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The Story Of How A Cunning Thief Inspired "Dr. Jekyll And Mr. Hyde"

4 de enero de 2018

María Isabel Carrasco Cara Chards

We all have something about us we want to keep for ourselves, but what happens when this nature comes to life?

Like Frankenstein or Dracula, The Strange Case of Dr. Jekyll and Mr. Hyde is a well-known story, even for those who haven’t actually read it. These characters have become part of our collective imagination, and for that reason, their stories have been replicated infinite times throughout the years. It’s evident the fascination Robert Louis Stevenson's story causes on its audience. I mean, even when we know that the core of the plot is a man with a double personality, so to speak, the story is absolutely appealing. That's why this is one of the stories that has been reinterpreted and replicated in basically every single medium, call it movies, series, books, video games, music, even in psychology. But where did Robert Louis Stevenson get the idea from? Well, he was inspired by a real-life character that everybody in his native Scotland was familiar with, and that’s William Brodie, better known in popular culture as Deacon Brodie. Who was he and what did he do to inspire such a scary character?



Brodie was a renowned eighteenth-century Edinburgh citizen. His grandparents were prominent lawyers and his father was a successful businessman, so it was natural for him to become an important character for the city. He was a very talented cabinet maker and locksmith with a prosperous business. His reputation really preceded him, and for that reason, he soon became Deacon of the Incorporation of Wrights of the country as the leader of his guild. His respectability and constant care for his city made him also a City Councillor. Because he was a very trusted man, some of the wealthiest citizens of the city and nearby towns hired him to make their luxurious furniture.


People would give him the keys to their homes so that he could work there, and once he finished, he returned them to the owners. What they didn’t know was that behind that façade of the respectable man lied a cunning, treacherous, and ambitious man willing to do anything to get money at all cost. Not that he needed it, because his business was quite profitable, but he led a fancy and luxurious life that, together with the fact that he had two families and a lot of kids, soon started to become quite difficult to keep. So, while the wealthy proprietors trustingly gave him their keys, he would put into practice his skills as a great locksmith and would make a wax replica of them so that later he could make one exact copy and steal their belongings during the night. His criminal career not only focused on stealing from his customers, but he also robbed the bank without being suspected.



In 1782 his father died of a paralysis, so Brodie inherited all his properties and money. However, this didn’t make a difference in his secret second job. It’s known that he was addicted to drinking and gambling, which soon took a toll on his fortune. Talking about fortune, four years after the death of his respectable father and after continuing a life of crime, what he saw as a great opportunity became actually the cause of his doom. Now, the success in his robberies lied in the fact that he lived a double life: in the mornings he was the trustful and respected Deacon Brodie, the wealthy owner of a profitable business, while at nights he was, well, just a burglar. However, he had always worked by himself, which made it quite difficult for people to suspect him, since no one knew his dark secret. Sadly for him, in 1786 he got acquainted with George Smith, another filthy criminal who detected Brodie’s true nature. Soon, they began working together, which left them a lot of money, more than he had ever gotten by himself. Seeing that the teamwork was way more profitable than going solo, they soon hired another two men, John Brown and Andrew Ainslie.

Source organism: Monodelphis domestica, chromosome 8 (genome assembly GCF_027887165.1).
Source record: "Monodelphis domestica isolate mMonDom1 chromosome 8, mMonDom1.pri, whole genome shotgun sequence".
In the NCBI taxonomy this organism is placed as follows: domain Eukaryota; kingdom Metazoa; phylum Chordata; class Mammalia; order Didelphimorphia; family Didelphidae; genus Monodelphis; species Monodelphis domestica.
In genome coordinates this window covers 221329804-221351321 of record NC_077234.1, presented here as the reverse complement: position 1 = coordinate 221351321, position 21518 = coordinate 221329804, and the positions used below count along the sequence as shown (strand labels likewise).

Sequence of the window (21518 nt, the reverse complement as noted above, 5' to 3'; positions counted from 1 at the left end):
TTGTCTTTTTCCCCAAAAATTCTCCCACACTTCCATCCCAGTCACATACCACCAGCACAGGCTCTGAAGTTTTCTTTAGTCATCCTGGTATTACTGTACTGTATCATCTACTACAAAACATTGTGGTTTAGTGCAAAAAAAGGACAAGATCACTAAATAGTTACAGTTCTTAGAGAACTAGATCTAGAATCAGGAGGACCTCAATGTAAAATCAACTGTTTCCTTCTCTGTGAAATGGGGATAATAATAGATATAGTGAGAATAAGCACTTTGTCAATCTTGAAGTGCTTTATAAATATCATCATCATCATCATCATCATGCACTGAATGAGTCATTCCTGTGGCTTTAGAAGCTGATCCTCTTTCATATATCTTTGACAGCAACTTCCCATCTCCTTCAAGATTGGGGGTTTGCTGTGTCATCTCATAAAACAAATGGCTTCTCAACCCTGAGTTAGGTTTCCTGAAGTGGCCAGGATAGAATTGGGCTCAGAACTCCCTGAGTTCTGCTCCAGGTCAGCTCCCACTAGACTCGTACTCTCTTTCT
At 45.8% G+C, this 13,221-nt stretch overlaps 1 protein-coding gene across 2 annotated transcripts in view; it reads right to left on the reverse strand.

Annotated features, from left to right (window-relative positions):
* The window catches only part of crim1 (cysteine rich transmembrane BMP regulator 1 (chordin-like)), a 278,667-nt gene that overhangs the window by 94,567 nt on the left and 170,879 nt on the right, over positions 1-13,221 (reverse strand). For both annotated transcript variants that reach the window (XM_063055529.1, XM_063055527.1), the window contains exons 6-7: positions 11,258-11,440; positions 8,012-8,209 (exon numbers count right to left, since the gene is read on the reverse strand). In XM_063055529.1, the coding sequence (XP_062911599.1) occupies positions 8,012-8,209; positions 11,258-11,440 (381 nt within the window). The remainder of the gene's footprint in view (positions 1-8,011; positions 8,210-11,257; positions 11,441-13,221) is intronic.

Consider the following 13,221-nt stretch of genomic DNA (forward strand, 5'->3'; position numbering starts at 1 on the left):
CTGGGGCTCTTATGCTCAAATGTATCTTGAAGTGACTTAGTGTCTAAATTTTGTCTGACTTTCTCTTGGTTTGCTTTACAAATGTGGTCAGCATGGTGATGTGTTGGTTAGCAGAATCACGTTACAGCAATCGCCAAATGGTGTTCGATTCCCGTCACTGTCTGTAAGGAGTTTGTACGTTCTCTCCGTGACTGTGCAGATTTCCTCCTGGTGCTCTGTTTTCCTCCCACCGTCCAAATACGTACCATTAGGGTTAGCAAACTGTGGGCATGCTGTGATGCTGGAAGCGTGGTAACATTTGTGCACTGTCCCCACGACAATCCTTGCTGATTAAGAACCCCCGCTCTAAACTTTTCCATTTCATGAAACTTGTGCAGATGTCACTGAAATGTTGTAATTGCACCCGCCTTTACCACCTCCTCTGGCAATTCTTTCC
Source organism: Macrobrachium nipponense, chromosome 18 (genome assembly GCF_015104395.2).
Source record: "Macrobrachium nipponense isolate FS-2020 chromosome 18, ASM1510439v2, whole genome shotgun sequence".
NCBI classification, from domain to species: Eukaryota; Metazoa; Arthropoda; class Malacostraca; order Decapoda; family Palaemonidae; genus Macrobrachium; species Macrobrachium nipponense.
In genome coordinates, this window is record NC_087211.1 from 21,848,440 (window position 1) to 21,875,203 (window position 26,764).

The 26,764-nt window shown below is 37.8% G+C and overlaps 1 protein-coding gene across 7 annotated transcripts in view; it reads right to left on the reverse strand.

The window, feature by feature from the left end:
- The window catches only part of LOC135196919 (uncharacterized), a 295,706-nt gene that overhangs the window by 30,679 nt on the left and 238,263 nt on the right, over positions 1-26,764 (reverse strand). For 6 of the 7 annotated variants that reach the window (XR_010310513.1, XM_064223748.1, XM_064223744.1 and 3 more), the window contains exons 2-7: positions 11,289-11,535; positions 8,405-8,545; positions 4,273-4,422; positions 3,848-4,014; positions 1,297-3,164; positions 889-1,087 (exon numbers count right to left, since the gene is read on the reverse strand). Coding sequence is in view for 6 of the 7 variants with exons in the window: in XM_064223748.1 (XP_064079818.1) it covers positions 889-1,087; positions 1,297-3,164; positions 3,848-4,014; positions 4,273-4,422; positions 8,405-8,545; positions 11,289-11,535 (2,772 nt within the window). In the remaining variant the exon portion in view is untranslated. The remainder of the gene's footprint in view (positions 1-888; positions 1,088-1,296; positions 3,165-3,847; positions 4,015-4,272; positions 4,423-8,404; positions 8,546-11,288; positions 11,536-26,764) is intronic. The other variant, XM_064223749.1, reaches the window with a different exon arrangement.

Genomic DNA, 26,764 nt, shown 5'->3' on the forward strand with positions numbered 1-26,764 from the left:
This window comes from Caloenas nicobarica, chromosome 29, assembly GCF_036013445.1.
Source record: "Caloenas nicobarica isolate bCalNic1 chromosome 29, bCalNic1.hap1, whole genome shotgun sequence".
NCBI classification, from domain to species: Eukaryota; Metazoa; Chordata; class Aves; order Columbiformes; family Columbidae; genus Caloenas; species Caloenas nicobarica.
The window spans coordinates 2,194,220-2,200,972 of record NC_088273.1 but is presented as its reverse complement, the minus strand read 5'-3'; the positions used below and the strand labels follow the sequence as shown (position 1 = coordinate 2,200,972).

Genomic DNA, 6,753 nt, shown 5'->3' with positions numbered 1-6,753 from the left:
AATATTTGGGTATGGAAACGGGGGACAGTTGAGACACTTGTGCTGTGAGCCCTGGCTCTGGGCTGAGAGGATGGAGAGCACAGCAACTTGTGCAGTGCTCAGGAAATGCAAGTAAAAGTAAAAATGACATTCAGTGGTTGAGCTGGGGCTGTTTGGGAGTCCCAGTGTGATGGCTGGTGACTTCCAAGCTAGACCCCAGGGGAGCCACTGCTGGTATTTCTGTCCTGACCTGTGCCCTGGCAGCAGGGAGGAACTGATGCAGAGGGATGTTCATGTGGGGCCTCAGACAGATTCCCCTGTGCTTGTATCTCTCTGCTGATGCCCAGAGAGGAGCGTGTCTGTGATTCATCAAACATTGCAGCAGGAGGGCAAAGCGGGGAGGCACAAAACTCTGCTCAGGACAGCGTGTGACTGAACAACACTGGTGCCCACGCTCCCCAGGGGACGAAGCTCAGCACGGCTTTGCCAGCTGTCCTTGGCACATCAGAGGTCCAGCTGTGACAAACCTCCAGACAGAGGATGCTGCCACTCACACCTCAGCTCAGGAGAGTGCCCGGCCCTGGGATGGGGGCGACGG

While they were preparing their biggest job, Brown heard that the authorities were offering a huge reward for any information on the city’s burglars. He realized that the money they offered was more than what he would get from the robbery and decided to plea for the King’s Pardon and give away the identities of Smith and Ainslie. However, these two decided that if they were going down, they would drag Brodie with them, and so the true face of the respectable and trustworthy Deacon Brodie was unveiled.



Once he knew his accomplices had rattled on him, he tried fleeing to the Netherlands, but he was caught immediately when he set foot in Amsterdam and was sent back to Edinburgh. He was tried and found guilty. On October 1788 he was hanged before 40,000 spectators; some of them were his devastated customers and victims. According to some stories, and in an act of poetic justice, he was hanged from a gibbet he had recently designed for the city. His story naturally became a legend, and everybody in Scotland knows about the famous Deacon Brodie, the man with the two faces. Actually, before Dr. Jekyll and Mr. Hyde, Stevenson wrote a play named Deacon Brodie, or the Double Life. Sadly, this wasn’t as successful as he expected, but the idea of a character with a double life remained in his head and led to one of the most popular novels of all times, all inspired by the story of a sneaky thief. 


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Images from Dr. Jekyll and Mr. Hyde (1931)

TAGS: classics literary criticism
SOURCES: BBC All That Is Interesting Historic UK

María Isabel Carrasco Cara Chards


Articulista Bilingüe CC+

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